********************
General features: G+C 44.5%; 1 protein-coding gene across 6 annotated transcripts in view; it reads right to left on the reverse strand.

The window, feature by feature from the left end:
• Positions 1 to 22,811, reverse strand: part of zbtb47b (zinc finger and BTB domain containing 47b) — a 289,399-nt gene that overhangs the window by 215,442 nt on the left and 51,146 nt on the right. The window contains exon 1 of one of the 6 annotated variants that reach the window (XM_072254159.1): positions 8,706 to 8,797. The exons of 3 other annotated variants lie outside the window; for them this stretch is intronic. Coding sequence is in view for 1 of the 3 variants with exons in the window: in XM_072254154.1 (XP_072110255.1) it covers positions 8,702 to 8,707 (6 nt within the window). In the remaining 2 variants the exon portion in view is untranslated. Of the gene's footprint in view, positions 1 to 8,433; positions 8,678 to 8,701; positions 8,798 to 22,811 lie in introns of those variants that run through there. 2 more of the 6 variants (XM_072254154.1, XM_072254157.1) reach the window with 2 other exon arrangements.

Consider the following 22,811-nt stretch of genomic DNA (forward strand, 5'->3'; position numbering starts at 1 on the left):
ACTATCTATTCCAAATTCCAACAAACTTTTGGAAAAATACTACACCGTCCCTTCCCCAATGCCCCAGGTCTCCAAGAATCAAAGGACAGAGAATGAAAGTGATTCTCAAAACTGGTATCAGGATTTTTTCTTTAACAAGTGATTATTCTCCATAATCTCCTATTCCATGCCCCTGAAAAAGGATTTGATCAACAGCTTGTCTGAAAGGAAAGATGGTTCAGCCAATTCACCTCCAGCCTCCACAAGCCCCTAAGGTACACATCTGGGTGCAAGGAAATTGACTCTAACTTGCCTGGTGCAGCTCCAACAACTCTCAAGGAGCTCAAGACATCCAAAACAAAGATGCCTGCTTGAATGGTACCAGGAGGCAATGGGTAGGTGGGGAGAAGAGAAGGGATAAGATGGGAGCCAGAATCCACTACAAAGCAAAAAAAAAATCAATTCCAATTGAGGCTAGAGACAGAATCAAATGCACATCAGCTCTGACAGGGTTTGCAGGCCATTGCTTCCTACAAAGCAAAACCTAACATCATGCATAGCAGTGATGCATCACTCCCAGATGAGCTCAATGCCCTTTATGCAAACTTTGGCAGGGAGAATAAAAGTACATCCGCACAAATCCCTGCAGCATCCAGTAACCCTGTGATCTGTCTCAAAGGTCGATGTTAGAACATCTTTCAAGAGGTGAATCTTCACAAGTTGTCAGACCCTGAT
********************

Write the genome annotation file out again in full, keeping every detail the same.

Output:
General features: G+C 44.5%; 1 protein-coding gene across 6 annotated transcripts in view; it reads right to left on the reverse strand.

The window, feature by feature from the left end:
• Positions 1 to 22,811, reverse strand: part of zbtb47b (zinc finger and BTB domain containing 47b) — a 289,399-nt gene that overhangs the window by 215,442 nt on the left and 51,146 nt on the right. The window contains exon 1 of one of the 6 annotated variants that reach the window (XM_072254159.1): positions 8,706 to 8,797. The exons of 3 other annotated variants lie outside the window; for them this stretch is intronic. Coding sequence is in view for 1 of the 3 variants with exons in the window: in XM_072254154.1 (XP_072110255.1) it covers positions 8,702 to 8,707 (6 nt within the window). In the remaining 2 variants the exon portion in view is untranslated. Of the gene's footprint in view, positions 1 to 8,433; positions 8,678 to 8,701; positions 8,798 to 22,811 lie in introns of those variants that run through there. 2 more of the 6 variants (XM_072254154.1, XM_072254157.1) reach the window with 2 other exon arrangements.

Consider the following 22,811-nt stretch of genomic DNA (forward strand, 5'->3'; position numbering starts at 1 on the left):
ACTATCTATTCCAAATTCCAACAAACTTTTGGAAAAATACTACACCGTCCCTTCCCCAATGCCCCAGGTCTCCAAGAATCAAAGGACAGAGAATGAAAGTGATTCTCAAAACTGGTATCAGGATTTTTTCTTTAACAAGTGATTATTCTCCATAATCTCCTATTCCATGCCCCTGAAAAAGGATTTGATCAACAGCTTGTCTGAAAGGAAAGATGGTTCAGCCAATTCACCTCCAGCCTCCACAAGCCCCTAAGGTACACATCTGGGTGCAAGGAAATTGACTCTAACTTGCCTGGTGCAGCTCCAACAACTCTCAAGGAGCTCAAGACATCCAAAACAAAGATGCCTGCTTGAATGGTACCAGGAGGCAATGGGTAGGTGGGGAGAAGAGAAGGGATAAGATGGGAGCCAGAATCCACTACAAAGCAAAAAAAAAATCAATTCCAATTGAGGCTAGAGACAGAATCAAATGCACATCAGCTCTGACAGGGTTTGCAGGCCATTGCTTCCTACAAAGCAAAACCTAACATCATGCATAGCAGTGATGCATCACTCCCAGATGAGCTCAATGCCCTTTATGCAAACTTTGGCAGGGAGAATAAAAGTACATCCGCACAAATCCCTGCAGCATCCAGTAACCCTGTGATCTGTCTCAAAGGTCGATGTTAGAACATCTTTCAAGAGGTGAATCTTCACAAGTTGTCAGACCCTGAT